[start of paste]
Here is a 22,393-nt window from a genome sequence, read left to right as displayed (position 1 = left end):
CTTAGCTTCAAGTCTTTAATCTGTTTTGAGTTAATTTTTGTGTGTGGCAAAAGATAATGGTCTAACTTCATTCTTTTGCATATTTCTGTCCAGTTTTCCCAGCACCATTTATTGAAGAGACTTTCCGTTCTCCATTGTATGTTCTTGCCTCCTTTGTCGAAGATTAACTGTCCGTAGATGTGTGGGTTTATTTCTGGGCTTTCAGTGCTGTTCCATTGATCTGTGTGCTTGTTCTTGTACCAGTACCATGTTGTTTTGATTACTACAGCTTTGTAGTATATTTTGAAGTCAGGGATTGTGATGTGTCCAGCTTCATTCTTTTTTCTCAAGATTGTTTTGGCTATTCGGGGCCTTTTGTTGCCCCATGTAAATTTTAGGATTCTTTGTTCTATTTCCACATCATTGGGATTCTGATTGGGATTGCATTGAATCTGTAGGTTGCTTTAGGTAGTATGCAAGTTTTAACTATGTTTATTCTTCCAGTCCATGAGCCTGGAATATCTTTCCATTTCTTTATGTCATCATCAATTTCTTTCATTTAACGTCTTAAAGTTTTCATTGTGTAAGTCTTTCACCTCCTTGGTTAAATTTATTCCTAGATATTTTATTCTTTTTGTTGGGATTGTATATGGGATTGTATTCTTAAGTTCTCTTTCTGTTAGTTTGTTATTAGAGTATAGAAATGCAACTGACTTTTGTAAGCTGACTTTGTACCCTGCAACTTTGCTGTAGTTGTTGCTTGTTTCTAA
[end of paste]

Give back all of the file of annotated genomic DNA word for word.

Here is a 22,393-nt window from a genome sequence, read left to right as displayed (position 1 = left end):
CTTAGCTTCAAGTCTTTAATCTGTTTTGAGTTAATTTTTGTGTGTGGCAAAAGATAATGGTCTAACTTCATTCTTTTGCATATTTCTGTCCAGTTTTCCCAGCACCATTTATTGAAGAGACTTTCCGTTCTCCATTGTATGTTCTTGCCTCCTTTGTCGAAGATTAACTGTCCGTAGATGTGTGGGTTTATTTCTGGGCTTTCAGTGCTGTTCCATTGATCTGTGTGCTTGTTCTTGTACCAGTACCATGTTGTTTTGATTACTACAGCTTTGTAGTATATTTTGAAGTCAGGGATTGTGATGTGTCCAGCTTCATTCTTTTTTCTCAAGATTGTTTTGGCTATTCGGGGCCTTTTGTTGCCCCATGTAAATTTTAGGATTCTTTGTTCTATTTCCACATCATTGGGATTCTGATTGGGATTGCATTGAATCTGTAGGTTGCTTTAGGTAGTATGCAAGTTTTAACTATGTTTATTCTTCCAGTCCATGAGCCTGGAATATCTTTCCATTTCTTTATGTCATCATCAATTTCTTTCATTTAACGTCTTAAAGTTTTCATTGTGTAAGTCTTTCACCTCCTTGGTTAAATTTATTCCTAGATATTTTATTCTTTTTGTTGGGATTGTATATGGGATTGTATTCTTAAGTTCTCTTTCTGTTAGTTTGTTATTAGAGTATAGAAATGCAACTGACTTTTGTAAGCTGACTTTGTACCCTGCAACTTTGCTGTAGTTGTTGCTTGTTTCTAA